George entered into his bond on 11 November,[102] and set about finding a suitable location for his land grant. Traders like George Peat who regularly travelled along the Hawkesbury River “became familiar with every aspect of the river’s profile, as they ferried the produce of the Hawkesbury alluvial flats to the Sydney markets and returned with stores”,[103] a familiarity that no doubt precipitated George’s decision to select land near Mooney Mooney Creek. Perhaps he saw this site as being suitable for shipbuilding purposes in addition to grazing and cultivation. On 23 February 1831 he wrote to the Surveyor General:

I beg to inform you that I have made a selection of my allotment on a point of land lying between two islands at the entrance of Mooney Mooney Creek, bounded by the Hawkesbury, and extending back so as to include the quantity, and have to request that you will include the same in your next half-monthly return for His Excellency’s approval.[104]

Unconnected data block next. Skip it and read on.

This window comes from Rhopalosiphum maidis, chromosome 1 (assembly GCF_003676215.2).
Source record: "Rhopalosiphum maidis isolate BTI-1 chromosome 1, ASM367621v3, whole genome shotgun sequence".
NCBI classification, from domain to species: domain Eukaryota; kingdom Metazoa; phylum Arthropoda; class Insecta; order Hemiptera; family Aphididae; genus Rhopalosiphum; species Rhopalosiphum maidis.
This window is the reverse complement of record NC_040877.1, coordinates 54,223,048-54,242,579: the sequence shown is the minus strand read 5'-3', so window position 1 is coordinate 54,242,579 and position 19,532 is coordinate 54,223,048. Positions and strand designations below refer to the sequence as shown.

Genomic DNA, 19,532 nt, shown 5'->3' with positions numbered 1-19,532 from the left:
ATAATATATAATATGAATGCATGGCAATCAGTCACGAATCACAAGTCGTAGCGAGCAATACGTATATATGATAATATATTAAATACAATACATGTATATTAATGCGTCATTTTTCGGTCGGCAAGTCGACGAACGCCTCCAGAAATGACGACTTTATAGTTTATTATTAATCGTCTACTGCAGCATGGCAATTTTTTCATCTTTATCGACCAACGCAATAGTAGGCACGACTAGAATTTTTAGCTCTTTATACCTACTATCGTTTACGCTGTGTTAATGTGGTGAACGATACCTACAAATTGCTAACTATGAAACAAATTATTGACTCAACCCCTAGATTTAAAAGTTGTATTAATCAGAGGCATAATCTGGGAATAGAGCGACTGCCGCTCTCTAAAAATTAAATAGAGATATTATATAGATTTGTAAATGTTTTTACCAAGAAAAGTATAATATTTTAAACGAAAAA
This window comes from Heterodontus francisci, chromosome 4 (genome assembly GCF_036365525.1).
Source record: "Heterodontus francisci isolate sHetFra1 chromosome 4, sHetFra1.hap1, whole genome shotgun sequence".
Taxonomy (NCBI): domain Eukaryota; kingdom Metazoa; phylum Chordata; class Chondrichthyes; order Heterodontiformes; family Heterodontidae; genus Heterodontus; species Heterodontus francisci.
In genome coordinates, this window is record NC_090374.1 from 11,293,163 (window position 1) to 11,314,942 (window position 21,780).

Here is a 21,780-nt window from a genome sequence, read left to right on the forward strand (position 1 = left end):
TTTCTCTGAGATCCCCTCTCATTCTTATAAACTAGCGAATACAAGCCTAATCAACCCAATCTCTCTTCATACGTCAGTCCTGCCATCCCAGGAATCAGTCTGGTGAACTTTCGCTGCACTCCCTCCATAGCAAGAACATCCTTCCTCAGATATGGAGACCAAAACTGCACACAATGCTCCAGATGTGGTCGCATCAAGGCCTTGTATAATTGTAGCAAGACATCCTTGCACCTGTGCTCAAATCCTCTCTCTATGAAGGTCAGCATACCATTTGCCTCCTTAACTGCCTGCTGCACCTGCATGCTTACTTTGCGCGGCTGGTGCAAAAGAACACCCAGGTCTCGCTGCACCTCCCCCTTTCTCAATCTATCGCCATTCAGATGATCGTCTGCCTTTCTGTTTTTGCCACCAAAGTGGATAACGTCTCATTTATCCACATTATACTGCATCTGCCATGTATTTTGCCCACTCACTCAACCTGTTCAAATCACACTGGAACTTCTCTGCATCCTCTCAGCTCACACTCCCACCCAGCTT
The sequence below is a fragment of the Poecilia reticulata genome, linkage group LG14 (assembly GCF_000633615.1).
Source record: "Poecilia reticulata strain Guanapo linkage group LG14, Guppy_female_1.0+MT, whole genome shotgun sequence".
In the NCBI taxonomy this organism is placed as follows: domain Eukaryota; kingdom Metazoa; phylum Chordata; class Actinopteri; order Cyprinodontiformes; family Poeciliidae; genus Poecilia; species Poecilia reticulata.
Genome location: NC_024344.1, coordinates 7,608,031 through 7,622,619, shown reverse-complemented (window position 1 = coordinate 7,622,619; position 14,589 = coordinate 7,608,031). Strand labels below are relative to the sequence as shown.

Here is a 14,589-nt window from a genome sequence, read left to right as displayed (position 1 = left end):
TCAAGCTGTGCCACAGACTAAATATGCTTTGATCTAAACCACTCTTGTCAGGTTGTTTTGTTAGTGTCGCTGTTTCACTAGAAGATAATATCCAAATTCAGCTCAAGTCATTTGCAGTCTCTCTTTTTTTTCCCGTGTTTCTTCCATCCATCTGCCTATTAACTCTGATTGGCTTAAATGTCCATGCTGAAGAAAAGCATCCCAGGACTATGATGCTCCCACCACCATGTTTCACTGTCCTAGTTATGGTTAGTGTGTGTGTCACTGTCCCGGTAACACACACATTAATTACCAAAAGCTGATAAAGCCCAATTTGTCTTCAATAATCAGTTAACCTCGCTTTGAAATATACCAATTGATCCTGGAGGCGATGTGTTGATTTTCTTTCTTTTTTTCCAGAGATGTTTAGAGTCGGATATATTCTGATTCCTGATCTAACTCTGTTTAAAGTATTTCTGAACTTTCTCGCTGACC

Approval to assume possession was bestowed upon George on 21 April 1831,[105] although the land was not officially granted to him until 16 March 1840.[106] By the time the deeds were being prepared late in 1839, George had named his grant “Fairview Point”, the land being described as:

Sixty acres, parish unnamed, opposite Spectacle Island in the Hawkesbury River, commencing at a marked tree on the Hawkesbury River and bounded on the North by a line east twenty-eight chains to Mooney Mooney Creek; and on all other sides by the waters of that Creek and the Hawkesbury River, to the marked tree aforesaid.[107]


This bald description conveys no sense of the beauty of the area, the “fair view” after which his grant was evidently named. Later reports from newspaper correspondents remedy this situation. As George’s grant was to become an important stepping stone on the route from Sydney to Gosford,[108] numerous references to George himself and to the area in which his grant was situated are found in newspaper reports and historical publications. One correspondent writing half a century later about the “railway works at Peate’s Ferry” described the vista: